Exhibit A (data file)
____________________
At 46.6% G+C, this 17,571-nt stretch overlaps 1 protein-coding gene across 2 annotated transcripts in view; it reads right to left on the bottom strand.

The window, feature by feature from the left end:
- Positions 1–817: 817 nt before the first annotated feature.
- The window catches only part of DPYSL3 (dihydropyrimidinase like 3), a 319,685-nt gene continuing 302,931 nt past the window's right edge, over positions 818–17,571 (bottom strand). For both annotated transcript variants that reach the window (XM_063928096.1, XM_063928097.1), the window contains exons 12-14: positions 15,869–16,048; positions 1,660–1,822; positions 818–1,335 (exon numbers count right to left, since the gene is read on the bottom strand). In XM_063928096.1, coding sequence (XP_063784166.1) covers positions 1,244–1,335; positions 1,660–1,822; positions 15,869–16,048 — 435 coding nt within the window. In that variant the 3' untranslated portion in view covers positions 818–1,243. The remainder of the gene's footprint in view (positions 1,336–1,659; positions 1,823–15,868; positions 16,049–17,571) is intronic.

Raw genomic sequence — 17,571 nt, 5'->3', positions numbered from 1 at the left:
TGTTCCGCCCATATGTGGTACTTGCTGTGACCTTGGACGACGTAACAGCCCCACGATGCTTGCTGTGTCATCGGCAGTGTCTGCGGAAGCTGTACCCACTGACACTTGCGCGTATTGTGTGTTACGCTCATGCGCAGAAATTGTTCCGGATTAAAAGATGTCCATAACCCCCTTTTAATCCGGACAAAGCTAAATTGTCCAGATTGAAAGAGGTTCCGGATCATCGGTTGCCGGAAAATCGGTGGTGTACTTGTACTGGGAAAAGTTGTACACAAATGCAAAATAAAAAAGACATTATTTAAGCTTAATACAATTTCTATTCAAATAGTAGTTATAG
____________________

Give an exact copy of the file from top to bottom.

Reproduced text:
At 46.6% G+C, this 17,571-nt stretch overlaps 1 protein-coding gene across 2 annotated transcripts in view; it reads right to left on the bottom strand.

The window, feature by feature from the left end:
- Positions 1–817: 817 nt before the first annotated feature.
- The window catches only part of DPYSL3 (dihydropyrimidinase like 3), a 319,685-nt gene continuing 302,931 nt past the window's right edge, over positions 818–17,571 (bottom strand). For both annotated transcript variants that reach the window (XM_063928096.1, XM_063928097.1), the window contains exons 12-14: positions 15,869–16,048; positions 1,660–1,822; positions 818–1,335 (exon numbers count right to left, since the gene is read on the bottom strand). In XM_063928096.1, coding sequence (XP_063784166.1) covers positions 1,244–1,335; positions 1,660–1,822; positions 15,869–16,048 — 435 coding nt within the window. In that variant the 3' untranslated portion in view covers positions 818–1,243. The remainder of the gene's footprint in view (positions 1,336–1,659; positions 1,823–15,868; positions 16,049–17,571) is intronic.

Raw genomic sequence — 17,571 nt, 5'->3', positions numbered from 1 at the left:
TGTTCCGCCCATATGTGGTACTTGCTGTGACCTTGGACGACGTAACAGCCCCACGATGCTTGCTGTGTCATCGGCAGTGTCTGCGGAAGCTGTACCCACTGACACTTGCGCGTATTGTGTGTTACGCTCATGCGCAGAAATTGTTCCGGATTAAAAGATGTCCATAACCCCCTTTTAATCCGGACAAAGCTAAATTGTCCAGATTGAAAGAGGTTCCGGATCATCGGTTGCCGGAAAATCGGTGGTGTACTTGTACTGGGAAAAGTTGTACACAAATGCAAAATAAAAAAGACATTATTTAAGCTTAATACAATTTCTATTCAAATAGTAGTTATAG